A master storyteller, there are many revealing insights in Ogunbiyi’s memoirs, but one notable recall was how a certain Major General Muhammadu Buhari as Head of State promulgated Decree 4 (Public Officers Protection Against False Accusation) in 1984. The law empowered the federal military government at the time to close any media house deemed to be ‘acting in a manner detrimental to national interest’ and to jail journalists for inaccurate reporting, or for writing articles that ‘bring government officials into ridicule or disrepute.’ It was under this draconian law that Messrs Nduka Irabor and Tunde Thompson, then reporters with The Guardian, were tried and jailed for refusing to divulge the source of a story published by the newspaper.
Well, as I found out recently, the story, ‘Haruna to replace Hananiya as new UK Envoy’, for which these two journalists went to jail is factual and accurate. At the instance of his children, I am privileged to have written the foreword to the coming memoir of Major General Haldu Hananiya (rtd)—the man at the centre of that unfortunate drama. Hananiya, by the way, was the High Commissioner in London when the late Alhaji Umaru Dikko was abducted, the second in command to then Colonel Olusegun Obasanjo at the Engineers Corps before the civil war and the central figure in the Cement Armada scandal who faced the Justice Belgore Commission of Inquiry that declared him ‘neither innocent nor guilty’. Hananiya was also the only man to have held the position of Corps Marshall of the Federal Road Safety Corps (FRSC) twice and at different times. His coming memoirs, ‘All Eyes On Me’ shed light on all these issues, including why the duo of Buhari and his then deputy, the late Major General Tunde Idiagbon, were riled by the Guardian report and decided to jail Irabor and Thompson for ‘embarrassing’ them.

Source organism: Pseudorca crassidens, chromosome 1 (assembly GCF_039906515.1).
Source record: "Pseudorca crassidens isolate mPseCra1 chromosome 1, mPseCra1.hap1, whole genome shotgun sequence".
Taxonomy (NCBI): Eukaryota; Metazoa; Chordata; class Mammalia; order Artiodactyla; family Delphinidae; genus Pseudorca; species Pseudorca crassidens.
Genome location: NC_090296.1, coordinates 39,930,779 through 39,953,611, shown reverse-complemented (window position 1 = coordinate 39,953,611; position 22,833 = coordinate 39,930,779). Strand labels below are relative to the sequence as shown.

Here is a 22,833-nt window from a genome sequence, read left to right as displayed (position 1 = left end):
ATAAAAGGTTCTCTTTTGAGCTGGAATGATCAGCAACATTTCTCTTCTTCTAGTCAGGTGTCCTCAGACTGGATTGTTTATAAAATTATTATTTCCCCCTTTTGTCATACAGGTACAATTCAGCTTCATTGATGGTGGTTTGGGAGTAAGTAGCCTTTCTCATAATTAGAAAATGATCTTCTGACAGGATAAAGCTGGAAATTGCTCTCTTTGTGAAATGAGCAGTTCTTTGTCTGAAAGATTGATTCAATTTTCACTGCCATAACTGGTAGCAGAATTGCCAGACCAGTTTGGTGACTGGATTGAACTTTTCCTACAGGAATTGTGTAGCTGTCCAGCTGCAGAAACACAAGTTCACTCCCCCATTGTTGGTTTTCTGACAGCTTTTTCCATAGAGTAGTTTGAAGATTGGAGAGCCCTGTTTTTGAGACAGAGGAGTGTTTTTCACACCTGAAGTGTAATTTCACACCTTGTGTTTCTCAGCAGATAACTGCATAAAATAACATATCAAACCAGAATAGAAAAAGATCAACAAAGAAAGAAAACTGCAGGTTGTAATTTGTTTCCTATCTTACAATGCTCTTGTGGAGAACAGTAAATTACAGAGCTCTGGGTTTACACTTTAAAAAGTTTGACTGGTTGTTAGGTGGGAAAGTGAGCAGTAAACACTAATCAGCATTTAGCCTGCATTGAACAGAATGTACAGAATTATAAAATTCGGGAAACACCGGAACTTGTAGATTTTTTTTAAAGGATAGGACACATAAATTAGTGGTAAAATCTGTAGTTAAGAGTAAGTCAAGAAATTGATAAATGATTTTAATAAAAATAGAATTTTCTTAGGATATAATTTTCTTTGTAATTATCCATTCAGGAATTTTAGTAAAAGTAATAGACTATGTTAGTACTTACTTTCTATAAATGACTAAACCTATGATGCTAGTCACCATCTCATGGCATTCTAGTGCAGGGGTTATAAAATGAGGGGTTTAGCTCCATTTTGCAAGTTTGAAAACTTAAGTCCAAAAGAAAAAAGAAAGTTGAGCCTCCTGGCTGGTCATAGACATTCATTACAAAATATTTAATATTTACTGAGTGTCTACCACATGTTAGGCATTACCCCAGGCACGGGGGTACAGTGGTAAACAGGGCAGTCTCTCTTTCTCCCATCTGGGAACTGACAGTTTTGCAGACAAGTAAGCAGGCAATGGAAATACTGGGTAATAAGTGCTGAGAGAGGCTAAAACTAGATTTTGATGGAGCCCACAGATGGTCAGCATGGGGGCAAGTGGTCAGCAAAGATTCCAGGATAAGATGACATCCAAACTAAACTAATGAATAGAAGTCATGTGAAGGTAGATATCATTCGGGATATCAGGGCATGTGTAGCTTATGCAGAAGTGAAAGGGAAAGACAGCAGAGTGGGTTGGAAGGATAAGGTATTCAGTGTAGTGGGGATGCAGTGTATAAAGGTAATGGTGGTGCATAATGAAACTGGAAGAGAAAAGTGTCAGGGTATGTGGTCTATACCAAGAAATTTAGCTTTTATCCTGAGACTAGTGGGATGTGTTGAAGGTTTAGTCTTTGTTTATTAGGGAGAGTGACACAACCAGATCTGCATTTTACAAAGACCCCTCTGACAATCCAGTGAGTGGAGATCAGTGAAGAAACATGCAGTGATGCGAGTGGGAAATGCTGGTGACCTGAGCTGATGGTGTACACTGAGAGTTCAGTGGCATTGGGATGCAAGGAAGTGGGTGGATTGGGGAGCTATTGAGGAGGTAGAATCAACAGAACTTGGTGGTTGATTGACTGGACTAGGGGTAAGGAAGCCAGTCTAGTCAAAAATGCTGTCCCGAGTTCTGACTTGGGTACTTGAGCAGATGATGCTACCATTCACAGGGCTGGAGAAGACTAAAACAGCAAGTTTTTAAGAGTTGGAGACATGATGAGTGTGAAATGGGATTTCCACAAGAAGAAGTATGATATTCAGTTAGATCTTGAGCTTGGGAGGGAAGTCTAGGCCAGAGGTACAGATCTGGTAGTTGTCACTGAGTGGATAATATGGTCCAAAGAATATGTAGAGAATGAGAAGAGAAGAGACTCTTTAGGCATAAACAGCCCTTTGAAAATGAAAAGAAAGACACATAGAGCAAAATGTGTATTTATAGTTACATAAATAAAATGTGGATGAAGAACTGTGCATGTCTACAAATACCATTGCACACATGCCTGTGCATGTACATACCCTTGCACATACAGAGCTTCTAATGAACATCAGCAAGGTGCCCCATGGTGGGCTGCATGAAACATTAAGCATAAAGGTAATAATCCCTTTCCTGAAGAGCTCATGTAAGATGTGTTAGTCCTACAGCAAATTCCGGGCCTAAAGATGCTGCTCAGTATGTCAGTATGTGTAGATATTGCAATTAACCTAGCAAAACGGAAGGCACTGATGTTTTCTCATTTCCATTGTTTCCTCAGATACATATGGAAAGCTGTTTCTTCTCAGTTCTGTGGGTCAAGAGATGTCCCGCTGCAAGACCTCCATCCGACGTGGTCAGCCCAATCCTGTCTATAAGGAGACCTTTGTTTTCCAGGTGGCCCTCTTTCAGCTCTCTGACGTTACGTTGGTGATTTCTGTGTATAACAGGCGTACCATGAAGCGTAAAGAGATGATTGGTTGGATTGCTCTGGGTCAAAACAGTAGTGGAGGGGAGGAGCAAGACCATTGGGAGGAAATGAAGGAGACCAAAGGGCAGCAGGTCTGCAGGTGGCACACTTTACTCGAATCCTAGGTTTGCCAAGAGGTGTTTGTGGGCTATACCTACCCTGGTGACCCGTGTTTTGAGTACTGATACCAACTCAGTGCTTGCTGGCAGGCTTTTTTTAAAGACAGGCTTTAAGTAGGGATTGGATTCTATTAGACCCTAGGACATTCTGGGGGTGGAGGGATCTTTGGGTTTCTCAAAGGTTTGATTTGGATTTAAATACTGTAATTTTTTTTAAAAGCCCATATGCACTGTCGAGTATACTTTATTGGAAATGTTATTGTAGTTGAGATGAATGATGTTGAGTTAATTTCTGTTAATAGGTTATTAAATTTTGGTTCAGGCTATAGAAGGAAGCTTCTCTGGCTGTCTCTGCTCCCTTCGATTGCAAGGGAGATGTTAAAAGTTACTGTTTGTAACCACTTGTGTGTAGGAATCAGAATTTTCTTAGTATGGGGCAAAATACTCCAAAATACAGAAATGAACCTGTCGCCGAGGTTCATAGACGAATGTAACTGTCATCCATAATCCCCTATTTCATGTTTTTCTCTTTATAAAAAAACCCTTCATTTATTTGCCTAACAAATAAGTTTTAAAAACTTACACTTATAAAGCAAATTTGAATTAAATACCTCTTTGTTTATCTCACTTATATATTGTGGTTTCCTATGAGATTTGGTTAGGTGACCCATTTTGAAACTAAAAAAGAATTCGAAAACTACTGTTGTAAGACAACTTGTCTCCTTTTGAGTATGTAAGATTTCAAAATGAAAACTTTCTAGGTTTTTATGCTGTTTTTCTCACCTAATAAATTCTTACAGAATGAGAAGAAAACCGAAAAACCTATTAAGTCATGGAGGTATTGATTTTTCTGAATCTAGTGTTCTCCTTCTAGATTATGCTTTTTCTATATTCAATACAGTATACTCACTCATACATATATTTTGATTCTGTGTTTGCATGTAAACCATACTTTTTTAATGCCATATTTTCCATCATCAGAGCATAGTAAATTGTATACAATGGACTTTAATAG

Back to Ogunbiyi’s sojourn at the Guardian. At the end, he and Macebuh were forced to resign (sacked, to use his own word) for “trying to sell sugar”. Two days later, he was appointed the Managing Director of Daily Times. Although Ogunbiyi admitted making up with Ibru before the Guardian publisher died and is now on friendly terms with the widow, Maiden, who superintends the newspaper, he expressed regret that Macebuh and Ibru never had the opportunity to reconcile before both died.
Overall, Ogunbiyi’s important memoir enlivens the historical canvas of its setting with human content. We get to know the key persons who directed national affairs at the time, their relationships and off record views. Most importantly, Ogunbiyi provides uncommon insight into the complex interface between the media and the power structure of our nation at a critical defining period. These were the days of the Babangida military presidency and the endless transition to civil rule programme, the puzzling death of Dele Giwa and the reign of Abiola as a social and business icon as well as political gadfly, the rise of Sani Abacha and his tyrannical regime etc.
The enduring value of Ogunbiyi’s work is perhaps its invaluable historical recollections while remaining a very personal story told with effortless ease and arresting candor. And for the Balogun of Ipara-Remo celebrating his 75th birthday, there is perhaps nothing more fitting than the poem written by his friend on the Road “that has made all the difference”, to borrow from the immortal lines of the late American poet and playwright, Robert Frost. Here is Osundare at his very best:
Step by step
We ply life’s Road
Through dust, through clay
Through the airy amplitude of the seamless sky
The winds whirl and whisper
In accents so brisk and broad
As the roadside grass sways to the rhythm
Of seasons which oblivion forgets
From the geography of Pain
To the archaeology of Pleasure
From the heart which knows
And the mind that feels
The Road walks through
Its web of wit and wonder
In the house of endless echoes, its poetry
A running fare of hint and hyperbole
Hail, then, this wayfarer
Whose feet bear the dusts of many roads
From far desert-fringes to the thirsty ocean
Polyglot who savours the glide of many tongues
Confluence of many rivers
Whose bridge prolongs the Road
Dibia at the Crossroads who doctors
The riddle of the knotty distance
Rain, drought, rain
The Road molds the mud, distills the dust
Etches your memory on the endless milestone
On its epic span. Sun and star en-lamp your path
Step after step after step
Echoing footsounds remind
The corridors or the Moon
The Road never forgets
Yayale Ahmed @ 70
One of Nigeria’s most respected bureaucrats of his generation, Alhaji Yayale Ahmed will be 70 years old tomorrow. As is usual with the former Head of the Civil Service of the Federation who also served stints as Defence Minister and Secretary to the Government of the Federation, there will be no ceremony beyond prayers at his home. Yayale was one of the few people who watched my back and constantly guided me while I served as presidential spokesman. I wish him happy birthday, long life and good health.